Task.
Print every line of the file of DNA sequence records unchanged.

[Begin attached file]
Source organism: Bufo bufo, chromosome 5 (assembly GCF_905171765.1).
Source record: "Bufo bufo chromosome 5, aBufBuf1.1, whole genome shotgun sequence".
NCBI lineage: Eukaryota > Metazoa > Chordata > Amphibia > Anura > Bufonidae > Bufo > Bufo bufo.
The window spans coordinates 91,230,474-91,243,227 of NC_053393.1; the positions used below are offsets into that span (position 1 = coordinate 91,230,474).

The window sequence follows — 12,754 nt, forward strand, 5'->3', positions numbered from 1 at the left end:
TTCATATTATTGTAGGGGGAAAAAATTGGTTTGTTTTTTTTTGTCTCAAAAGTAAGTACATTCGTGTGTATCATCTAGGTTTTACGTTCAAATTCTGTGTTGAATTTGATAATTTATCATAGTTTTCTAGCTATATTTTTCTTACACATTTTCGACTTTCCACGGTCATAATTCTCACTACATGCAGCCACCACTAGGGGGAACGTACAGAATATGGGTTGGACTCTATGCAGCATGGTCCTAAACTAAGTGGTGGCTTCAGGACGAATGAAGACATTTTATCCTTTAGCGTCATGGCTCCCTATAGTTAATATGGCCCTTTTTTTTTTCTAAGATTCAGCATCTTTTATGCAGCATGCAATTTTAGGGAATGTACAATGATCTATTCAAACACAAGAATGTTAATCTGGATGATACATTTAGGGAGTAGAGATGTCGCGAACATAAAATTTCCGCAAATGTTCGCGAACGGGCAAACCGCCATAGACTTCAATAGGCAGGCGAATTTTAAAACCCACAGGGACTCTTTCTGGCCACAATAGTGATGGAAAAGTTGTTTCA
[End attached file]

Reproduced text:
Source organism: Bufo bufo, chromosome 5 (assembly GCF_905171765.1).
Source record: "Bufo bufo chromosome 5, aBufBuf1.1, whole genome shotgun sequence".
NCBI lineage: Eukaryota > Metazoa > Chordata > Amphibia > Anura > Bufonidae > Bufo > Bufo bufo.
The window spans coordinates 91,230,474-91,243,227 of NC_053393.1; the positions used below are offsets into that span (position 1 = coordinate 91,230,474).

The window sequence follows — 12,754 nt, forward strand, 5'->3', positions numbered from 1 at the left end:
TTCATATTATTGTAGGGGGAAAAAATTGGTTTGTTTTTTTTTGTCTCAAAAGTAAGTACATTCGTGTGTATCATCTAGGTTTTACGTTCAAATTCTGTGTTGAATTTGATAATTTATCATAGTTTTCTAGCTATATTTTTCTTACACATTTTCGACTTTCCACGGTCATAATTCTCACTACATGCAGCCACCACTAGGGGGAACGTACAGAATATGGGTTGGACTCTATGCAGCATGGTCCTAAACTAAGTGGTGGCTTCAGGACGAATGAAGACATTTTATCCTTTAGCGTCATGGCTCCCTATAGTTAATATGGCCCTTTTTTTTTTCTAAGATTCAGCATCTTTTATGCAGCATGCAATTTTAGGGAATGTACAATGATCTATTCAAACACAAGAATGTTAATCTGGATGATACATTTAGGGAGTAGAGATGTCGCGAACATAAAATTTCCGCAAATGTTCGCGAACGGGCAAACCGCCATAGACTTCAATAGGCAGGCGAATTTTAAAACCCACAGGGACTCTTTCTGGCCACAATAGTGATGGAAAAGTTGTTTCA